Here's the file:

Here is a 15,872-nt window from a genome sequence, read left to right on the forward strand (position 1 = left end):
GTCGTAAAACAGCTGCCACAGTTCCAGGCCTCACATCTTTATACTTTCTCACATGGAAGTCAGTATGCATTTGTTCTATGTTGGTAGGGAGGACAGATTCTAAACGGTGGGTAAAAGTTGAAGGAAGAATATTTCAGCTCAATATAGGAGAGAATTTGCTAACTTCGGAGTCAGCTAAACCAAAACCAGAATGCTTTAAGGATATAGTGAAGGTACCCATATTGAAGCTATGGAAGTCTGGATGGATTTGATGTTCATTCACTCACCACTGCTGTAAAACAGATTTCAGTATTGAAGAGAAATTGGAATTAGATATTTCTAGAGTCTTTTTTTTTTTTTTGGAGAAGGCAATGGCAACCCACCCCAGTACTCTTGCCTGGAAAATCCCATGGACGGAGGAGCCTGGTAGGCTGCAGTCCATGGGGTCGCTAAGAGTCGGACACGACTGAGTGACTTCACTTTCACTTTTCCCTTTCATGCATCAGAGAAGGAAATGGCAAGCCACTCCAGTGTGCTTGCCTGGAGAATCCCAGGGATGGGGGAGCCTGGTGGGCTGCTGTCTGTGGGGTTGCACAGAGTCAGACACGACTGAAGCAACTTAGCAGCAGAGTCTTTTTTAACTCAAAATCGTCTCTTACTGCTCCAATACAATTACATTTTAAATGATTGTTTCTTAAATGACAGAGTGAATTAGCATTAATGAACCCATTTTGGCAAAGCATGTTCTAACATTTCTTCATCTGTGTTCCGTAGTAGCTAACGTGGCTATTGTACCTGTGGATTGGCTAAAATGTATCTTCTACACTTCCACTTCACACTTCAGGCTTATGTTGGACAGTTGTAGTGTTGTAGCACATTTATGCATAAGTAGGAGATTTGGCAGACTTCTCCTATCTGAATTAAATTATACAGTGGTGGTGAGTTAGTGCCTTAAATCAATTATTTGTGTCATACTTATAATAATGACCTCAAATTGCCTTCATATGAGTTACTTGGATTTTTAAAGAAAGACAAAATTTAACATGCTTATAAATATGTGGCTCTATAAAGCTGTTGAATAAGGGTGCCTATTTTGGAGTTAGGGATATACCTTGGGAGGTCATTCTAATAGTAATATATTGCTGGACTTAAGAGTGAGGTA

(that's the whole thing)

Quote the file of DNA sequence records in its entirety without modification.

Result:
Here is a 15,872-nt window from a genome sequence, read left to right on the forward strand (position 1 = left end):
GTCGTAAAACAGCTGCCACAGTTCCAGGCCTCACATCTTTATACTTTCTCACATGGAAGTCAGTATGCATTTGTTCTATGTTGGTAGGGAGGACAGATTCTAAACGGTGGGTAAAAGTTGAAGGAAGAATATTTCAGCTCAATATAGGAGAGAATTTGCTAACTTCGGAGTCAGCTAAACCAAAACCAGAATGCTTTAAGGATATAGTGAAGGTACCCATATTGAAGCTATGGAAGTCTGGATGGATTTGATGTTCATTCACTCACCACTGCTGTAAAACAGATTTCAGTATTGAAGAGAAATTGGAATTAGATATTTCTAGAGTCTTTTTTTTTTTTTTGGAGAAGGCAATGGCAACCCACCCCAGTACTCTTGCCTGGAAAATCCCATGGACGGAGGAGCCTGGTAGGCTGCAGTCCATGGGGTCGCTAAGAGTCGGACACGACTGAGTGACTTCACTTTCACTTTTCCCTTTCATGCATCAGAGAAGGAAATGGCAAGCCACTCCAGTGTGCTTGCCTGGAGAATCCCAGGGATGGGGGAGCCTGGTGGGCTGCTGTCTGTGGGGTTGCACAGAGTCAGACACGACTGAAGCAACTTAGCAGCAGAGTCTTTTTTAACTCAAAATCGTCTCTTACTGCTCCAATACAATTACATTTTAAATGATTGTTTCTTAAATGACAGAGTGAATTAGCATTAATGAACCCATTTTGGCAAAGCATGTTCTAACATTTCTTCATCTGTGTTCCGTAGTAGCTAACGTGGCTATTGTACCTGTGGATTGGCTAAAATGTATCTTCTACACTTCCACTTCACACTTCAGGCTTATGTTGGACAGTTGTAGTGTTGTAGCACATTTATGCATAAGTAGGAGATTTGGCAGACTTCTCCTATCTGAATTAAATTATACAGTGGTGGTGAGTTAGTGCCTTAAATCAATTATTTGTGTCATACTTATAATAATGACCTCAAATTGCCTTCATATGAGTTACTTGGATTTTTAAAGAAAGACAAAATTTAACATGCTTATAAATATGTGGCTCTATAAAGCTGTTGAATAAGGGTGCCTATTTTGGAGTTAGGGATATACCTTGGGAGGTCATTCTAATAGTAATATATTGCTGGACTTAAGAGTGAGGTA